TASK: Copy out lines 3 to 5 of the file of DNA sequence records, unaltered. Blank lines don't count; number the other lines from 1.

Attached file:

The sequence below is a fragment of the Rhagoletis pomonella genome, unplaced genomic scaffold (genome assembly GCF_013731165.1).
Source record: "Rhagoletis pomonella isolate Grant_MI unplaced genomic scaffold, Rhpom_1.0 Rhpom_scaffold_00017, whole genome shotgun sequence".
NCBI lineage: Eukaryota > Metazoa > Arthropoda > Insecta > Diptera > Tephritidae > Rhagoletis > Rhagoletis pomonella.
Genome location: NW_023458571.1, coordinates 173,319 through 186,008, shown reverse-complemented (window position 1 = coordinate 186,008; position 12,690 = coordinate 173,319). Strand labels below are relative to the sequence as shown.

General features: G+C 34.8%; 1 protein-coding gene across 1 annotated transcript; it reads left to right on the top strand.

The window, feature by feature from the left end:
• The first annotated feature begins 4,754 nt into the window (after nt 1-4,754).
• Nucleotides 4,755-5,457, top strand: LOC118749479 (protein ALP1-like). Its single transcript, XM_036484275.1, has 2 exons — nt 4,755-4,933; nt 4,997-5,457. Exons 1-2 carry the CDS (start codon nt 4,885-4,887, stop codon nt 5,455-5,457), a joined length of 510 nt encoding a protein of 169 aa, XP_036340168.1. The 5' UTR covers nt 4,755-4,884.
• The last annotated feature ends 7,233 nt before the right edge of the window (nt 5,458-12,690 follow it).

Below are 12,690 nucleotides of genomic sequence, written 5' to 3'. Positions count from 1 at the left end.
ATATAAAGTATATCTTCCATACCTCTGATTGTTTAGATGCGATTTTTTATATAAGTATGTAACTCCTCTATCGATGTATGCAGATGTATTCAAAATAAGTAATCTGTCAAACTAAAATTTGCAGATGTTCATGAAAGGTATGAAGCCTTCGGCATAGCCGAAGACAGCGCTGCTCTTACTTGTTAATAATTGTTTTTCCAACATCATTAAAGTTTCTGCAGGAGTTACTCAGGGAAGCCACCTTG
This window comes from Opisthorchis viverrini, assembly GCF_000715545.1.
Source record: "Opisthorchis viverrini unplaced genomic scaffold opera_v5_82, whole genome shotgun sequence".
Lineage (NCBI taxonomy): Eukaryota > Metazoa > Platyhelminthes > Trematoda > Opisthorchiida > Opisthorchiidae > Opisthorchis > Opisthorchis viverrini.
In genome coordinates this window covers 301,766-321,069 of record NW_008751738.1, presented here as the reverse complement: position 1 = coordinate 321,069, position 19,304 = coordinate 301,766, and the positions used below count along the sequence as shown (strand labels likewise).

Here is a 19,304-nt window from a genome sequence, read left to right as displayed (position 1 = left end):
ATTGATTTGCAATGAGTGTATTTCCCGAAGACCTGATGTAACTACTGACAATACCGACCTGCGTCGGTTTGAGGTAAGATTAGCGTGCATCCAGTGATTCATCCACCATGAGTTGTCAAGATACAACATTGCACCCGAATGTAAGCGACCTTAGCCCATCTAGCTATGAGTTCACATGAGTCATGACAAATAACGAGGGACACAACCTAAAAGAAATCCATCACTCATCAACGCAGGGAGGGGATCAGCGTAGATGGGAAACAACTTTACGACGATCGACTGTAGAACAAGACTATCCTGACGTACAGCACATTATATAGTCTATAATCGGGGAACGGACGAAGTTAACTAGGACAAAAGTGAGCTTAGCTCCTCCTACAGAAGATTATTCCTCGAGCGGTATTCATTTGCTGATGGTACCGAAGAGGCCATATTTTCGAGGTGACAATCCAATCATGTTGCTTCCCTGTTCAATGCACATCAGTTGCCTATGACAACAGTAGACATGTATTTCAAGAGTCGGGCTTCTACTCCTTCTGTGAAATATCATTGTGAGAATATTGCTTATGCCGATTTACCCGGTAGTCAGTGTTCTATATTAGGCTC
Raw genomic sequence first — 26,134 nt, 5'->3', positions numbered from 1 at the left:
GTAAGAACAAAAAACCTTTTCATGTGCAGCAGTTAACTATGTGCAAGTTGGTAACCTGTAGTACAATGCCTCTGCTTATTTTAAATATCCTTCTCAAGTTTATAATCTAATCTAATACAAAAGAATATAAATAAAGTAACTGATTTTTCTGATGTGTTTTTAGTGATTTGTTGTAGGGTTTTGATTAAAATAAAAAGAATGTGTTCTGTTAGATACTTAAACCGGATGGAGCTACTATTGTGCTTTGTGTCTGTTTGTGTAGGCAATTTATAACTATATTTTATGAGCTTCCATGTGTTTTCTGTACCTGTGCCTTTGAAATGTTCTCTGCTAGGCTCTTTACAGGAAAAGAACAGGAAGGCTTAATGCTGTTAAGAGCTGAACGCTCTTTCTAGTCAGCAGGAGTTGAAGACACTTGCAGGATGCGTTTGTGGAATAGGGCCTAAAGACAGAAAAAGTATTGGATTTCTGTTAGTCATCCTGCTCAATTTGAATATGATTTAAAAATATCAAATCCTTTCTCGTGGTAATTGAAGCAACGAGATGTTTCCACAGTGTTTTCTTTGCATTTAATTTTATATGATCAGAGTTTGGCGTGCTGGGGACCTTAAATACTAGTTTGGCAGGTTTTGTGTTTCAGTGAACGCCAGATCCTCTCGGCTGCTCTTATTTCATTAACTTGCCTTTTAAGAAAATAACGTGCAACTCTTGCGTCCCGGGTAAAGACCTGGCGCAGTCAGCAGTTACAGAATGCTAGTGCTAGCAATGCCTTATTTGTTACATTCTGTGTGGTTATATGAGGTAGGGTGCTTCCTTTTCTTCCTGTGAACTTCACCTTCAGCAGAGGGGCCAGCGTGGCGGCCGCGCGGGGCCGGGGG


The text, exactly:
NCBI lineage: Eukaryota > Metazoa > Arthropoda > Insecta > Diptera > Tephritidae > Rhagoletis > Rhagoletis pomonella.
Genome location: NW_023458571.1, coordinates 173,319 through 186,008, shown reverse-complemented (window position 1 = coordinate 186,008; position 12,690 = coordinate 173,319). Strand labels below are relative to the sequence as shown.

General features: G+C 34.8%; 1 protein-coding gene across 1 annotated transcript; it reads left to right on the top strand.